On Thu, Sep 3, 2009 at 9:23 AM, Tim Michelsen<[hidden email]> wrote: >> > Hello, > I have checked the snippets you proposed. > It does what I wanted to achieve. > Obviously, I had to substract the values as Robert > demonstrated. This could also be perceived from > the figure I posted. > > I still have see how I can optimise the code > (c.f. below) or modify to be less complicated. > It seemed so simple in the spreadsheet... > >> eisf_sums = ecdf_sums[-1] - ecdf_sums >> # empirical inverse survival this should have inverse in it, it was a cut and paste error empirical survival function would be just 1-ecdf however, as distributions they would require to be normed to 1, >> function of weights > Can you recommend me a (literature) source where > I can look up this term? > I learned statistics in my mother tongue and seem > to need a refresher on distributions... > I would like to come up with the right terms > next time. My first stop is usually wikipedia: http://en.wikipedia.org/wiki/Survival_functionhttp://de.wikipedia.org/wiki/Verteilungsfunktion#.C3.9Cberlebenswahrscheinlichkeitand the ISI - INTERNATIONAL STATISTICAL INSTITUTE glossary for terms in different languages http://isi.cbs.nl/glossary/bloken83.htm> >> Are you sure you want cumulative weights in >>the histogram? > You mean it doesn't make sense at all? It depends on what you want, ecdf as it is calculated, with the weights argument in the histogram, gives you the cumulative sum of the values, not the count. In the case of the weight of pigs, it would be to cumulative weight of all pigs with a weight less than the given bin boundary weight. If values were income, then it would be the aggregated income of all individual with an income below the bin bin boundary. So it makes sense, given this is what you want (below). > > I need: > 1) the count of occurrences sorted in each bin >    counts = np.histogram(values, >                                    normed=normed, >                                    bins=bins) >    => here I obtain now the same as in the >    spreadsheet > > 2) the sum of all values sorted in each bin >    sums = np.histogram(values, weights=values, >                                    normed=normed, >                                    bins=bins) > >    => here I still obtain different values for the first >    histogram value (eisf_sums[0]): >    Numpy: eisf_sums >    335.50026738, 319.21363636, 266.07724942, >    198.10258741, 126.69270396, 67.98125874, >    38.47335664,  24.75062937, 13.42121212, >    2.48636364, 0. > >    Spreadsheet: >    335.2351159, 319.2136364, 266.0772494, >    198.1025874, 126.692704, 67.98125874, >    38.47335664, 24.75062937, 13.42121212, >    2.486363636, 0 there might be a mistake in the treatment of a cell when reversing, when I run your example the highest value is not equal to values.sum() this might match the spreadsheet, but I haven't compared isf = sums[0][::-1].cumsum()[::-1] But I'm not sure yet, what's going on. Josef > > Additionally, I would like to see these implemented > as convenience functions in numpy or scipy. > There should be out of the box functions for all kinds > of distributions. > Where is the best place to contrubute a final version? > The scipy.stats? > > Thanks again for your input, > Timmie > > ##### below the distilled code ##### > ## histogram settings > normed = False > bins = 10 > > ## counts: gives expected results > counts = np.histogram(values, >                                    normed=normed, >                                    bins=bins) > > ecdf_counts = np.hstack([1.0, counts[0].cumsum() ]) > ecdf_inv_counts = ecdf_counts[::-1] > # empirical inverse survival function of weights > eisf_counts = ecdf_counts[-1] - ecdf_counts > > > ### sum: does have deviations > sums = np.histogram(values, weights=values, >                                    normed=normed, >                                    bins=bins) > ecdf_sums = np.hstack([1.0, sums[0].cumsum() ]) > ecdf_inv_sums = ecdf_sums[::-1] > # empirical inverse survival function of weights > eisf_sums = ecdf_sums[-1] - ecdf_sums > > ## > # configure plot > xlabel = 'Bins' > ylabel_left = 'Counts' > ylabel_right = 'Sum' > > > fig1 = plt.figure() > ax1 = fig1.add_subplot(111) > > # counts > ax1.plot(counts[1], ecdf_inv_counts, 'r-') > ax1.set_xlabel(xlabel) > ax1.set_ylabel(ylabel_left, color='b') > for tl in ax1.get_yticklabels(): >    tl.set_color('b') > > # sums > ax2 = ax1.twinx() > ax2.plot(sums[1], eisf_sums, 'b-') > ax2.set_ylabel(ylabel_right, color='r') > for tl in ax2.get_yticklabels(): >    tl.set_color('r') > plt.show() > > > _______________________________________________ > NumPy-Discussion mailing list > [hidden email] > http://mail.scipy.org/mailman/listinfo/numpy-discussion> _______________________________________________ NumPy-Discussion mailing list [hidden email] http://mail.scipy.org/mailman/listinfo/numpy-discussion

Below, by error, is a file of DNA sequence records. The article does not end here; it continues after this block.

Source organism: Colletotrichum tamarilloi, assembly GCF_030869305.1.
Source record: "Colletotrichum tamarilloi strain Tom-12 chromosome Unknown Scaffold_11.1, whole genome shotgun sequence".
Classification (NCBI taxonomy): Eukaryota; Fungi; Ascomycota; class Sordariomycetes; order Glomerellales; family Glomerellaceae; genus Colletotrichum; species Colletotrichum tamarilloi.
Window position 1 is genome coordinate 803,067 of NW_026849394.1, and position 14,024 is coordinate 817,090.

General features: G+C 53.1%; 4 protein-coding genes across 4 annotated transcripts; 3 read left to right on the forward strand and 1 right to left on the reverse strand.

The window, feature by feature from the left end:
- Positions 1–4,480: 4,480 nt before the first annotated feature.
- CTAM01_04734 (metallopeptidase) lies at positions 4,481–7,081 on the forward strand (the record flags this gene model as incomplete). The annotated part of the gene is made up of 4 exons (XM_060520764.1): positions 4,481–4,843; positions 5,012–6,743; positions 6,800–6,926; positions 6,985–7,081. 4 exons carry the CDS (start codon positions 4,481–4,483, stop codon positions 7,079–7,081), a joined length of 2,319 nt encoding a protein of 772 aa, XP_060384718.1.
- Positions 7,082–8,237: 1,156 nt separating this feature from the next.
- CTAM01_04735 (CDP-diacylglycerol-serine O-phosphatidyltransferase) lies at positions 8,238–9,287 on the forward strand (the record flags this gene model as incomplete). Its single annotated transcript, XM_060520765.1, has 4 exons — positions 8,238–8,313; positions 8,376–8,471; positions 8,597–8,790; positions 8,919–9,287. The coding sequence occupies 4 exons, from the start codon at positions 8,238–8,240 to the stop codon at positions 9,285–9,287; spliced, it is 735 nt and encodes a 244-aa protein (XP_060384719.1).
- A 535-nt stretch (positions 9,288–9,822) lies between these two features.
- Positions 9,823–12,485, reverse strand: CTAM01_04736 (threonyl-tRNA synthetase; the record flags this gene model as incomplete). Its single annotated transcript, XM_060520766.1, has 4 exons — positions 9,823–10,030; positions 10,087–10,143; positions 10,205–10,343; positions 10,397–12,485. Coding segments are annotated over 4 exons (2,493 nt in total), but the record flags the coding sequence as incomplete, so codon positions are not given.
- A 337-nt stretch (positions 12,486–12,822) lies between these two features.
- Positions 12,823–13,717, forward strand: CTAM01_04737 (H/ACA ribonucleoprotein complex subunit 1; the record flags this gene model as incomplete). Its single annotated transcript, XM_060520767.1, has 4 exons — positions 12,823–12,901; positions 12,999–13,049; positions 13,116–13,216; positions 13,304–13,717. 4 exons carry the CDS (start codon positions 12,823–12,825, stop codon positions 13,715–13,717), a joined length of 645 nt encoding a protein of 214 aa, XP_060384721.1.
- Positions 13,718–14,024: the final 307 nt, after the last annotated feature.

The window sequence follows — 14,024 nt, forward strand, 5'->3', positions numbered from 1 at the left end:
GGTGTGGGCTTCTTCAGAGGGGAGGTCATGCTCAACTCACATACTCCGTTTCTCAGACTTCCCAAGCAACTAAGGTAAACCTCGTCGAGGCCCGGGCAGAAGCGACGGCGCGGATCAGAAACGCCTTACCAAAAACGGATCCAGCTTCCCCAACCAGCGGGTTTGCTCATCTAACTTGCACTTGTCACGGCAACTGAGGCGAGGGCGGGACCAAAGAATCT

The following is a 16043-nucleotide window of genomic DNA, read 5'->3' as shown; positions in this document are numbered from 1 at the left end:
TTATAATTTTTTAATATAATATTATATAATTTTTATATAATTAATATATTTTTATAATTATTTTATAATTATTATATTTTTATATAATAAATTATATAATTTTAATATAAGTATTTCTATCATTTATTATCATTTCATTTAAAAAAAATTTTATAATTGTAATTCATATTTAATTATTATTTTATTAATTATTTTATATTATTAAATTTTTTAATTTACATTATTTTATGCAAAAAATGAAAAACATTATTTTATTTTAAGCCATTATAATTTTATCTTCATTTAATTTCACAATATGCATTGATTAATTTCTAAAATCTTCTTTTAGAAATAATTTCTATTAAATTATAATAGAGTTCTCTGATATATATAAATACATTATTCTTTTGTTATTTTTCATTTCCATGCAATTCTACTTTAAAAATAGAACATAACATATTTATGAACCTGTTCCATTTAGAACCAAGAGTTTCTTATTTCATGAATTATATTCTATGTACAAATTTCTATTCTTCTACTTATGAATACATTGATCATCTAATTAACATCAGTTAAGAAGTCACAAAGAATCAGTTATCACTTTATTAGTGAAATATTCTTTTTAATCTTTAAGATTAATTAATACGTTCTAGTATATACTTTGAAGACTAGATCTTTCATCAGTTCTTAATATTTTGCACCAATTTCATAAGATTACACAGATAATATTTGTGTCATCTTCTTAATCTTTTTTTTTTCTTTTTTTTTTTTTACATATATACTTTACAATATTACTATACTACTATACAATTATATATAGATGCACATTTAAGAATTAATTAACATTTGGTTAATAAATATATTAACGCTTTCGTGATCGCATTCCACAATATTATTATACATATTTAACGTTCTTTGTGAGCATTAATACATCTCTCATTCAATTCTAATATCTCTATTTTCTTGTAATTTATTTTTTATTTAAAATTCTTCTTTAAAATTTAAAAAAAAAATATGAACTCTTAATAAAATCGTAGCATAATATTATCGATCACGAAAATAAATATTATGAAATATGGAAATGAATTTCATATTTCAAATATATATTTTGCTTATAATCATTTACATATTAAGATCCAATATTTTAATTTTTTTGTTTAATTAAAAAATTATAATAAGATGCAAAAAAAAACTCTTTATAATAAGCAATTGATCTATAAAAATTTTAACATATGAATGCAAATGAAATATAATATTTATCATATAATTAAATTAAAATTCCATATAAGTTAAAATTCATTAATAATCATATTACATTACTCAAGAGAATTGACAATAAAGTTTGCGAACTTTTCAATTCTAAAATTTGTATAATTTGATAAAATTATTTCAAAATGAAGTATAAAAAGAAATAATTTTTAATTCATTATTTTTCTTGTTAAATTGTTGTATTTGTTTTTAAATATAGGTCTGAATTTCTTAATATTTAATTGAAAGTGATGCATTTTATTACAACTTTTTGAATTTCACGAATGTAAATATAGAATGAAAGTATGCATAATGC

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## Re: help creating a reversed cumulative histogram

 Administrator > My first stop is usually wikipedia: [...] Thanks. So I I'known that I have to call the beast a "empirical inverse survival function", Robert would also have foundit easier to help. Anyway, step by step... > In the case of the weight of pigs, it would be to cumulative weight of > all pigs with a weight less than the given bin boundary weight. > If values were income, then it would be the aggregated income of all > individual with an income below the bin bin boundary. > So it makes sense, given this is what you want (below). Exactly! Or for precipitation: a) count: number of precipitation events that     ocurred up to a certain limit b) sum: precipitation total registered up to that limit > there might be a mistake in the treatment of a cell when > reversing, when I run your example the highest value is > not equal to values.sum() This has made me think again. Small point. See here: ecdf_sums = np.hstack([0.0, sums[0].cumsum() ]) ecdf_sums = np.hstack([sums[0].cumsum() ]) I had to adjust the classes in the spreadsheet by replacing the first class limit by 0.0. I had modifed this yesterday to a different value (0.265152) as I was testing the code. from: 0.265152, 0.487273, 0.709394, 0.931515, 1.153636, 1.375758, 1.597879, 1.820000, 2.042121, 2.264242, 2.486364 to: 0.0, 0.487273, 0.709394, 0.931515, 1.153636, 1.375758, 1.597879, 1.820000, 2.042121, 2.264242, 2.486364 Now everything is fine. Results and curves match. > But I'm not sure yet, what's going on. 1) first I didn't know how to develop the code for a     "empirical inverse survival function" in numpy 2) I screwed my spreadsheet classes up while     testing and verifying my numpy code. Again, would a function for the "empirical inverse survival function" qualify for the inclusion into numpy or scipy? Thanks for the help. Best regards, Timmie _______________________________________________ NumPy-Discussion mailing list [hidden email] http://mail.scipy.org/mailman/listinfo/numpy-discussion